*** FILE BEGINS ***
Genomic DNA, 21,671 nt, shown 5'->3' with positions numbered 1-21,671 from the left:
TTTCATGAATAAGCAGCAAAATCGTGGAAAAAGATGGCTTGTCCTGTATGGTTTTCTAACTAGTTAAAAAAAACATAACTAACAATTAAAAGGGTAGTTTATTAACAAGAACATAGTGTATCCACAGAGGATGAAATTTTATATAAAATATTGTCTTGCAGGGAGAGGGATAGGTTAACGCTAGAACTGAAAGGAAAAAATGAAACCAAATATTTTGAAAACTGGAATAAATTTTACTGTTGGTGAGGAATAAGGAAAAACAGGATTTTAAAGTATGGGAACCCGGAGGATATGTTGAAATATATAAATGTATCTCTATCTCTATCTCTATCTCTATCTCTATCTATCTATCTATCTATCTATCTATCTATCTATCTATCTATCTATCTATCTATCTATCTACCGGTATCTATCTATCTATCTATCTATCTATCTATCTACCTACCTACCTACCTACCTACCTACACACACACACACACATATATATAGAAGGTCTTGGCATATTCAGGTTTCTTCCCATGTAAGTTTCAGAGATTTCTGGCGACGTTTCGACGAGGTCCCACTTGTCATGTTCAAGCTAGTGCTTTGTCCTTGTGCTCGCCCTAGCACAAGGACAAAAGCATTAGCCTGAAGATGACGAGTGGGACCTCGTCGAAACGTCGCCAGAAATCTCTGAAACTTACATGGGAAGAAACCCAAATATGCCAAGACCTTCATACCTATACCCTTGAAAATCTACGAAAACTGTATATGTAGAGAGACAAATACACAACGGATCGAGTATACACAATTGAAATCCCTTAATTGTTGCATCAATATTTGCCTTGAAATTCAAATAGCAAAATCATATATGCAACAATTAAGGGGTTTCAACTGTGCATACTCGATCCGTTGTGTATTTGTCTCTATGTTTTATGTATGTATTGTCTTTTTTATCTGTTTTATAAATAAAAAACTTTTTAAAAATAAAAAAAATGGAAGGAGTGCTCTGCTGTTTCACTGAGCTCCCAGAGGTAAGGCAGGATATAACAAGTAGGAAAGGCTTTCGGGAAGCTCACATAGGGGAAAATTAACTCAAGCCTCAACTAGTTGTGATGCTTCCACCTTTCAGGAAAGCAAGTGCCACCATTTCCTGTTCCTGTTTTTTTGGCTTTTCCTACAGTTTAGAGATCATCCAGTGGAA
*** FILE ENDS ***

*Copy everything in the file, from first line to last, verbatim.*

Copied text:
Genomic DNA, 21,671 nt, shown 5'->3' with positions numbered 1-21,671 from the left:
TTTCATGAATAAGCAGCAAAATCGTGGAAAAAGATGGCTTGTCCTGTATGGTTTTCTAACTAGTTAAAAAAAACATAACTAACAATTAAAAGGGTAGTTTATTAACAAGAACATAGTGTATCCACAGAGGATGAAATTTTATATAAAATATTGTCTTGCAGGGAGAGGGATAGGTTAACGCTAGAACTGAAAGGAAAAAATGAAACCAAATATTTTGAAAACTGGAATAAATTTTACTGTTGGTGAGGAATAAGGAAAAACAGGATTTTAAAGTATGGGAACCCGGAGGATATGTTGAAATATATAAATGTATCTCTATCTCTATCTCTATCTCTATCTCTATCTATCTATCTATCTATCTATCTATCTATCTATCTATCTATCTATCTATCTATCTATCTACCGGTATCTATCTATCTATCTATCTATCTATCTATCTACCTACCTACCTACCTACCTACCTACACACACACACACACATATATATAGAAGGTCTTGGCATATTCAGGTTTCTTCCCATGTAAGTTTCAGAGATTTCTGGCGACGTTTCGACGAGGTCCCACTTGTCATGTTCAAGCTAGTGCTTTGTCCTTGTGCTCGCCCTAGCACAAGGACAAAAGCATTAGCCTGAAGATGACGAGTGGGACCTCGTCGAAACGTCGCCAGAAATCTCTGAAACTTACATGGGAAGAAACCCAAATATGCCAAGACCTTCATACCTATACCCTTGAAAATCTACGAAAACTGTATATGTAGAGAGACAAATACACAACGGATCGAGTATACACAATTGAAATCCCTTAATTGTTGCATCAATATTTGCCTTGAAATTCAAATAGCAAAATCATATATGCAACAATTAAGGGGTTTCAACTGTGCATACTCGATCCGTTGTGTATTTGTCTCTATGTTTTATGTATGTATTGTCTTTTTTATCTGTTTTATAAATAAAAAACTTTTTAAAAATAAAAAAAATGGAAGGAGTGCTCTGCTGTTTCACTGAGCTCCCAGAGGTAAGGCAGGATATAACAAGTAGGAAAGGCTTTCGGGAAGCTCACATAGGGGAAAATTAACTCAAGCCTCAACTAGTTGTGATGCTTCCACCTTTCAGGAAAGCAAGTGCCACCATTTCCTGTTCCTGTTTTTTTGGCTTTTCCTACAGTTTAGAGATCATCCAGTGGAA